Q & A: Rotem Starkman's investment tips
Readers ask, our capital markets editor answers
Q: I have NIS 10,000 and don't mind some risk, but not too much. I want to put the money somewhere for 24 months. Where should I put it to get the greatest returns?
A: Two years on the stock market can be very rewarding, but it can also be very disappointing.
If you are sure you're taking the money out in two years, you're better off in short-term bonds, fixed-interest shekel or linked to the consumer price index, or a mutual fund that invests in short-term bonds.
Assume you'll get returns of 5 percent to 6 percent a year, unlinked, or 3.5 percent to 4 percent linked.
Q: Should I buy gold?
A: Not unless you own a jewelry store. Metals in general and gold in particular are a very small niche in the investment rainbow of possibilities. We see no compelling reason for a regular investor to expose himself to the risks of gold.
The figures show that in the long run, gold - and other commodities, even oil - have not outperformed other financial assets. Nor has gold been immune to volatility: the risk inherent is not small.
If you're locked on gold anyway, then just take into account that it's price has risen sharply in the last year, and investors earned a mint. From the start of 200 to mid-May, gold shot up from $438 per ounce to $714, leading not a few commentators to call commodity prices a bubble. In the last month, commodities sank into a mini-crash and gold plunged 20 percent to $576.
Q: What is the best way to build an NIS 50,000 portfolio?
A: First you have to ask yourself some questions.
(1) How much can you afford to lose? Investment in stocks can make you money, or lose it. Are you prepared to lose NIS 10,000? NIS 15,000? If that's a yes, you may want stocks.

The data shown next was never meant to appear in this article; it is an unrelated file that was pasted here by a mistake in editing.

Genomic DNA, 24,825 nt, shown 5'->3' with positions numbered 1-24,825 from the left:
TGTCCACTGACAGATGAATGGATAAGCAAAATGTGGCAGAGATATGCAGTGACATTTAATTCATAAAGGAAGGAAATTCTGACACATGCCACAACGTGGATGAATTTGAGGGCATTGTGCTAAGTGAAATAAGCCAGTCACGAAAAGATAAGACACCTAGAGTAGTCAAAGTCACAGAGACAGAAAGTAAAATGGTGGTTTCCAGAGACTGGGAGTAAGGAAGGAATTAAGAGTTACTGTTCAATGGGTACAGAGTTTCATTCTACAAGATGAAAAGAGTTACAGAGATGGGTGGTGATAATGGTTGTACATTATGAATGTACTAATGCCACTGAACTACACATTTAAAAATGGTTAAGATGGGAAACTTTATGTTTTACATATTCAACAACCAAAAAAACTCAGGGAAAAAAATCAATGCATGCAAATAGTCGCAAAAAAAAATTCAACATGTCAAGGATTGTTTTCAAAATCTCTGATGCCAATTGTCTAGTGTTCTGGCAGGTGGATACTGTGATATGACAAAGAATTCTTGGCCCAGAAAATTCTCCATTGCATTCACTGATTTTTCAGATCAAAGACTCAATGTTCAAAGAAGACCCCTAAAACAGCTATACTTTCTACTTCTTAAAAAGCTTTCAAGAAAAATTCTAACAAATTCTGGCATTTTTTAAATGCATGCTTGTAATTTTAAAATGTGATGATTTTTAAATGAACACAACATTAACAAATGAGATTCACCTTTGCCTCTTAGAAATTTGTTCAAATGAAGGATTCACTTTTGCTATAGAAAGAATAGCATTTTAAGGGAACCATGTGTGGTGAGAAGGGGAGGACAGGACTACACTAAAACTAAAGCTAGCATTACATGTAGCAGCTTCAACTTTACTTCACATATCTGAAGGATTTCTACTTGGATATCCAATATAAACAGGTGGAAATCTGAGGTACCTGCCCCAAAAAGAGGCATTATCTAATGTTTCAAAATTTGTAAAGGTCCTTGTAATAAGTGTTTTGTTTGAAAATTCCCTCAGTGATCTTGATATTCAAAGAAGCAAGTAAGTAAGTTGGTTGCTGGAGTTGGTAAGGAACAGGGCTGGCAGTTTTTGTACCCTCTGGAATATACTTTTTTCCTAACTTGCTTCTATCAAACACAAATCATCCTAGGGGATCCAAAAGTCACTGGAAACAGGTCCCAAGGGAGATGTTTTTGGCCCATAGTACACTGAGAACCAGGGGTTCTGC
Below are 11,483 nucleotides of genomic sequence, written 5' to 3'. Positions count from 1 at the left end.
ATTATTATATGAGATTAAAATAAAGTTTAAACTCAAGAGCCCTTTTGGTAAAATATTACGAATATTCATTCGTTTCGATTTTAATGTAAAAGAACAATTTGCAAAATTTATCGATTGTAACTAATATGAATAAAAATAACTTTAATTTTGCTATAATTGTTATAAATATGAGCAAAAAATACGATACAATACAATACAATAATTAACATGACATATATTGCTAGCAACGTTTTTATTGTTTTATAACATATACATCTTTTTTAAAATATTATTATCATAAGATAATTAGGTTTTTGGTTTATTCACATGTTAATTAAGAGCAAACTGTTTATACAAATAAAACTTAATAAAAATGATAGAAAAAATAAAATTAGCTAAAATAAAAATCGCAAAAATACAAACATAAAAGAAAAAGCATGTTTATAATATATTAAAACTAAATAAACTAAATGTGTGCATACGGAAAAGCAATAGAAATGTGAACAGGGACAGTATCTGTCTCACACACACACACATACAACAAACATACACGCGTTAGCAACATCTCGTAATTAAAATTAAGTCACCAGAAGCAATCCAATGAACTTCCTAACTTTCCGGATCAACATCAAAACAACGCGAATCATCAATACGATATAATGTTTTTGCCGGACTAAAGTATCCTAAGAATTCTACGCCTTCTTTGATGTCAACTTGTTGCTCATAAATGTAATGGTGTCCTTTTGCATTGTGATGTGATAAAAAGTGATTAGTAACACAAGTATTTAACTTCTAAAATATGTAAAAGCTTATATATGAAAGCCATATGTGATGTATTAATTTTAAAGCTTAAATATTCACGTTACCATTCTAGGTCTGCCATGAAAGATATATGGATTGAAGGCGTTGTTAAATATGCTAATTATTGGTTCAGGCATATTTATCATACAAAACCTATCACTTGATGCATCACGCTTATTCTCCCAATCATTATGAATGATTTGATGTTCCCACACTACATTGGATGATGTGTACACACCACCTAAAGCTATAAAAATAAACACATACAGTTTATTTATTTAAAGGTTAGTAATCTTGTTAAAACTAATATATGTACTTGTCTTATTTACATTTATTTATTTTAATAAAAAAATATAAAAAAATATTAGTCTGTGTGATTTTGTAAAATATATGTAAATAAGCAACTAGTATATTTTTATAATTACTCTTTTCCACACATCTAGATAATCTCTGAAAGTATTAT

(2) How much risk are you prepared to take on?
High risk means a portfolio stuffed with shares, especially shares of little companies that can generate high returns. But the price is risk. A diversified portfolio with shares, bonds and foreign currency might be best for medium terms of three to five years or more.
(3) What else do you own (what's your real asset portfolio)?
Investing NIS 50,000 in the stock market is nice, but first list your assets. Are you saving for your future in some form? Do you own a flat? All this may affect your decisions.
(4) For what term do you mean to invest - or, might you need the money soon?
If you're investing for the long term, we generally recommend stocks. If you're looking at a year or two, we suggest a conservative portfolio.
(5) What are your sources of information? How much time do you have to devote to your portfolio?
Or: Do you want to handle your portfolio by yourself, if you want to investigate certain stocks and keep track of them? or hand the whole thing over to a portfolio manager (for instance, invest via a mutual fund) until you have more money, and more time to devote to handling it?
Don't make any decisions before answering all the above.
Q: What is a mutual fund?
A mutual fund is a place through which a group of people with similar investment goals can combine forces, instead of acting separately.
Essentially, the group "hires" an investment manager, who invests their combined resources in shares, bonds, or other securities.
The investment goals are predetermined and stated in its prospectus.
Mutual funds in Israel operate subject to the Common Investments in Trust law, which states who may establish a mutual fund, what are the terms for its establishment, and what are the duties of its management.
Israel's mutual funds are supervised by the Israel Securities Authority.
Each fund's prospectus also lays out its investment policy, and other details.
When investing in a mutual fund, you are buying participation units. The price of the participation units depends on the general investment scheme of the fund and its cash position. When the value of the securities it holds goes up, so does the value of the participation units.